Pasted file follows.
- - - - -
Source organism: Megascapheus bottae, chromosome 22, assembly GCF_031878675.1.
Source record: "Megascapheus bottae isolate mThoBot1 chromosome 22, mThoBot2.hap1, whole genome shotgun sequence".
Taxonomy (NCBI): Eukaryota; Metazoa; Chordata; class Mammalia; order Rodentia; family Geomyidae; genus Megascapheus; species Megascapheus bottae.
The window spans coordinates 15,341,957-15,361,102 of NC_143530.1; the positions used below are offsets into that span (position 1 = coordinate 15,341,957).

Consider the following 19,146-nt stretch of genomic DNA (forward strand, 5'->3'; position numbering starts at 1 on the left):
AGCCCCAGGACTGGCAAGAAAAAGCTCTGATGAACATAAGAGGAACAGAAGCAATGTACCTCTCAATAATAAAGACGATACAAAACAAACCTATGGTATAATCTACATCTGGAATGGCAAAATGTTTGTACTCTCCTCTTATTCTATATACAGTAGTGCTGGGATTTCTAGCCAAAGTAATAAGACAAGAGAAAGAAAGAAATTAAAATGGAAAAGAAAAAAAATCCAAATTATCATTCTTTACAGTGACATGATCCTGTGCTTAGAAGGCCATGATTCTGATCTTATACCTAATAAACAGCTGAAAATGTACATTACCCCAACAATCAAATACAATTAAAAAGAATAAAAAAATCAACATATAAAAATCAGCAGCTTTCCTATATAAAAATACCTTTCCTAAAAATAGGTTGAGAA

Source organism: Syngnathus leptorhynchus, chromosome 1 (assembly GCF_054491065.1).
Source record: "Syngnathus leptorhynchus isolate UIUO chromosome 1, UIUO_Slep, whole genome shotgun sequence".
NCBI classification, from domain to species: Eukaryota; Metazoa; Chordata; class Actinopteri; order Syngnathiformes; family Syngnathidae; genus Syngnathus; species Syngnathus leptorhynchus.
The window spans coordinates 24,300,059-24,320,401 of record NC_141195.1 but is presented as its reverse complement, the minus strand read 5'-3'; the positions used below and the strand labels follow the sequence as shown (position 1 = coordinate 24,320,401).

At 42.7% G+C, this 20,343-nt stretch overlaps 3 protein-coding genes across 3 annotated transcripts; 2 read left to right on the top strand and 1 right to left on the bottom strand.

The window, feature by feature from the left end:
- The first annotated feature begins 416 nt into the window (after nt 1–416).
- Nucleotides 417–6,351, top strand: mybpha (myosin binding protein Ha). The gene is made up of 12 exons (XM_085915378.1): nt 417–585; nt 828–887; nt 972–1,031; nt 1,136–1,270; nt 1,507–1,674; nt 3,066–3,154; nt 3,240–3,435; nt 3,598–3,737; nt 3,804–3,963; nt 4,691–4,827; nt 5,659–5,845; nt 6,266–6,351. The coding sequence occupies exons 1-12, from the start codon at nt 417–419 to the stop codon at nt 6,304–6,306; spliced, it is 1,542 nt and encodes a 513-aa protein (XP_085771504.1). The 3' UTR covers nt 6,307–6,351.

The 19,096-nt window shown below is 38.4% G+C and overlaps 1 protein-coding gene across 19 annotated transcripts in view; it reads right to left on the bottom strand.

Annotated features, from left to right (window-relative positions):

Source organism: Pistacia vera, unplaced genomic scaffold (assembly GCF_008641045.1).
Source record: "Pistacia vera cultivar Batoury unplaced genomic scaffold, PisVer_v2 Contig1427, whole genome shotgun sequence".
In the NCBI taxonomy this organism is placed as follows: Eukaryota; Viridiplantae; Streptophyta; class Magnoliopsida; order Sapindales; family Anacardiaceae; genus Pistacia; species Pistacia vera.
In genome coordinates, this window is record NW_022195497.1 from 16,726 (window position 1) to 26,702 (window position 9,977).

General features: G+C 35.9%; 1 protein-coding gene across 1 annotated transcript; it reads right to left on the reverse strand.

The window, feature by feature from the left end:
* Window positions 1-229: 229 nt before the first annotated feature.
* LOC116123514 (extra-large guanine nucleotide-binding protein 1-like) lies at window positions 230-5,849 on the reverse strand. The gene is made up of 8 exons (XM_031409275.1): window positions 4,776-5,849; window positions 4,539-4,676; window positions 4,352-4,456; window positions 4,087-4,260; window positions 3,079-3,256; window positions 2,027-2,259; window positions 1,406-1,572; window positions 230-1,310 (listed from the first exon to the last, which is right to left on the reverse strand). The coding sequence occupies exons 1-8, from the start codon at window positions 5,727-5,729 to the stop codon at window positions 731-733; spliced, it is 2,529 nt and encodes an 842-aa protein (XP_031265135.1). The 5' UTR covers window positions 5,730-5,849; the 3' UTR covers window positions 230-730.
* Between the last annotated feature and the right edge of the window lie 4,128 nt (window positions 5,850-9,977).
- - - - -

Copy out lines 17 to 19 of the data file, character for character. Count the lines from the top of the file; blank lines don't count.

Source organism: Pistacia vera, unplaced genomic scaffold (assembly GCF_008641045.1).
Source record: "Pistacia vera cultivar Batoury unplaced genomic scaffold, PisVer_v2 Contig1427, whole genome shotgun sequence".
In the NCBI taxonomy this organism is placed as follows: Eukaryota; Viridiplantae; Streptophyta; class Magnoliopsida; order Sapindales; family Anacardiaceae; genus Pistacia; species Pistacia vera.